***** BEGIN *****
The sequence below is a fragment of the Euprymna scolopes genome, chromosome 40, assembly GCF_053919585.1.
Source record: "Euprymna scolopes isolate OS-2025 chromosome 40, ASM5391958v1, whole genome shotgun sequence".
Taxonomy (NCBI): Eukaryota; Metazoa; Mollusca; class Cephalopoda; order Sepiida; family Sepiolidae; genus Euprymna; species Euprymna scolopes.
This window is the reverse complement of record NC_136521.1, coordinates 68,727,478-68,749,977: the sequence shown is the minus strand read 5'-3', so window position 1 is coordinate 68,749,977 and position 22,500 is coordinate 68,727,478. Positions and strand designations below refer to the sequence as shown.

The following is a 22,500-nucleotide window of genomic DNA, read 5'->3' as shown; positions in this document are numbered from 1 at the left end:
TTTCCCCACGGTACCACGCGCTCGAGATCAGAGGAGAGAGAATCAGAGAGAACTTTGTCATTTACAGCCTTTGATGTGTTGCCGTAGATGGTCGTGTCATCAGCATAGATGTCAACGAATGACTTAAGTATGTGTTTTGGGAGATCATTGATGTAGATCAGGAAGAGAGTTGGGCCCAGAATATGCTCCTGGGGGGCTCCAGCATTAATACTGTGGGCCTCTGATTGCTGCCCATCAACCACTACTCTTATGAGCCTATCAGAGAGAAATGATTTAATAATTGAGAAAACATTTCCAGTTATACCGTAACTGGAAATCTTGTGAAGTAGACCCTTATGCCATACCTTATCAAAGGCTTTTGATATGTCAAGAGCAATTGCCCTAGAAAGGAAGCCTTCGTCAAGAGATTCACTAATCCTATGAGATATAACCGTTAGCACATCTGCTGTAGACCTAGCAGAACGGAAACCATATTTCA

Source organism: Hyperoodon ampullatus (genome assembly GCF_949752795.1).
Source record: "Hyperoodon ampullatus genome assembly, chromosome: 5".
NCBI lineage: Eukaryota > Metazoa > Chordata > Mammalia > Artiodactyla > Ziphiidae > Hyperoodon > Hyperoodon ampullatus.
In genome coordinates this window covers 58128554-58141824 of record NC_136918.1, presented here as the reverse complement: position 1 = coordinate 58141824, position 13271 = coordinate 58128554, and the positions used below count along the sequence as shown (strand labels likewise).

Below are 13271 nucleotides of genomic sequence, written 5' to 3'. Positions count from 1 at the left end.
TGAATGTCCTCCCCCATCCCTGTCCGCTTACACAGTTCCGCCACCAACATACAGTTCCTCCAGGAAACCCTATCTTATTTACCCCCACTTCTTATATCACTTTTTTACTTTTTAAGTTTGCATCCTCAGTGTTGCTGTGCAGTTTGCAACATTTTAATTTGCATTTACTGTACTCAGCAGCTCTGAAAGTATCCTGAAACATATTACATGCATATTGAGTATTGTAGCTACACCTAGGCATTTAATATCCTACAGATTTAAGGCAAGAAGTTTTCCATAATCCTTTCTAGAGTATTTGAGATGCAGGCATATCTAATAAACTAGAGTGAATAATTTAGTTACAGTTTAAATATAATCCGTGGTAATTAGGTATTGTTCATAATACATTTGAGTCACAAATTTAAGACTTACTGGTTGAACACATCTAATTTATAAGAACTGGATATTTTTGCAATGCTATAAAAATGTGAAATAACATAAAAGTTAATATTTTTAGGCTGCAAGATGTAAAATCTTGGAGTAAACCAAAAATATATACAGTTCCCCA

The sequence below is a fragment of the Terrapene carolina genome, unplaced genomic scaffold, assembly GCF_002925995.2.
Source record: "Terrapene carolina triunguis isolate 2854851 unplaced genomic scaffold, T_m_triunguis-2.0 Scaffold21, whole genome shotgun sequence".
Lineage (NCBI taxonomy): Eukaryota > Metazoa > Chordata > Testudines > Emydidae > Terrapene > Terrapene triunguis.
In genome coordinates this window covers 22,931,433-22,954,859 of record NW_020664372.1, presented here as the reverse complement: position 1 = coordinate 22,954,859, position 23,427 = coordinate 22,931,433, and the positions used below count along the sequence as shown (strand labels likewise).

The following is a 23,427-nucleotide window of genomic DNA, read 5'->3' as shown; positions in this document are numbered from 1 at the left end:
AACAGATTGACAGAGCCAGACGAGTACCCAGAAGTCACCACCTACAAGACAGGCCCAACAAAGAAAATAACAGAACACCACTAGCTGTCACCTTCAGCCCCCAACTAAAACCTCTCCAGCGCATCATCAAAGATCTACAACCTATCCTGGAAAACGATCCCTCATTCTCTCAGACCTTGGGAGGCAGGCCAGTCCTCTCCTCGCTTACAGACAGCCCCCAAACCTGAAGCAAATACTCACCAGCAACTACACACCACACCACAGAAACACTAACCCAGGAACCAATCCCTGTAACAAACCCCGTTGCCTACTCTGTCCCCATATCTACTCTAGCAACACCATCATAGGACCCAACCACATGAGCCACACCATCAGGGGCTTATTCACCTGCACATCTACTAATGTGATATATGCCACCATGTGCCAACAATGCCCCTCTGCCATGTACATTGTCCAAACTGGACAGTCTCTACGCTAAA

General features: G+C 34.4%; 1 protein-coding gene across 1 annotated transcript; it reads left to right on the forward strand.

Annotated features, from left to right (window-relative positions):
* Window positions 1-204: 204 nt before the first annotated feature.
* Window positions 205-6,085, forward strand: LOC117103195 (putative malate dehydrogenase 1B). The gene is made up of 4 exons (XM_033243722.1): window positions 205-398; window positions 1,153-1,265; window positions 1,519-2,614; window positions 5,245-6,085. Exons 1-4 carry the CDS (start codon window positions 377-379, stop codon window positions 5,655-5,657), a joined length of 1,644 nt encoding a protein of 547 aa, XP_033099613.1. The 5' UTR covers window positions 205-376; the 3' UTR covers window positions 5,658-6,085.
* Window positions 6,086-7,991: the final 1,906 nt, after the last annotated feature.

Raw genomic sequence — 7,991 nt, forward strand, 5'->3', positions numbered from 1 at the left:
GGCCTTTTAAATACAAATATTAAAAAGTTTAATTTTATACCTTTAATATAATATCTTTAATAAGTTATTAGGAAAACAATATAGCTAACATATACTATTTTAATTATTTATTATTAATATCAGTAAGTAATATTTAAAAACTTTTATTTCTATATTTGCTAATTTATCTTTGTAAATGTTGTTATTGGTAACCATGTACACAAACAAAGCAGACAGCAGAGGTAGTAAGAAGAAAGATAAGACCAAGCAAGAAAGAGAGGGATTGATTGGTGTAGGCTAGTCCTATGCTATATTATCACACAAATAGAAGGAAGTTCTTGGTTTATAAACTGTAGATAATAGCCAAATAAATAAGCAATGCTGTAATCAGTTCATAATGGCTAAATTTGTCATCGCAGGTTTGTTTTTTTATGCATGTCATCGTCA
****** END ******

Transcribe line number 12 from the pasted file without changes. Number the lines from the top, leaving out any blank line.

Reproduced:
TGAATGTCCTCCCCCATCCCTGTCCGCTTACACAGTTCCGCCACCAACATACAGTTCCTCCAGGAAACCCTATCTTATTTACCCCCACTTCTTATATCACTTTTTTACTTTTTAAGTTTGCATCCTCAGTGTTGCTGTGCAGTTTGCAACATTTTAATTTGCATTTACTGTACTCAGCAGCTCTGAAAGTATCCTGAAACATATTACATGCATATTGAGTATTGTAGCTACACCTAGGCATTTAATATCCTACAGATTTAAGGCAAGAAGTTTTCCATAATCCTTTCTAGAGTATTTGAGATGCAGGCATATCTAATAAACTAGAGTGAATAATTTAGTTACAGTTTAAATATAATCCGTGGTAATTAGGTATTGTTCATAATACATTTGAGTCACAAATTTAAGACTTACTGGTTGAACACATCTAATTTATAAGAACTGGATATTTTTGCAATGCTATAAAAATGTGAAATAACATAAAAGTTAATATTTTTAGGCTGCAAGATGTAAAATCTTGGAGTAAACCAAAAATATATACAGTTCCCCA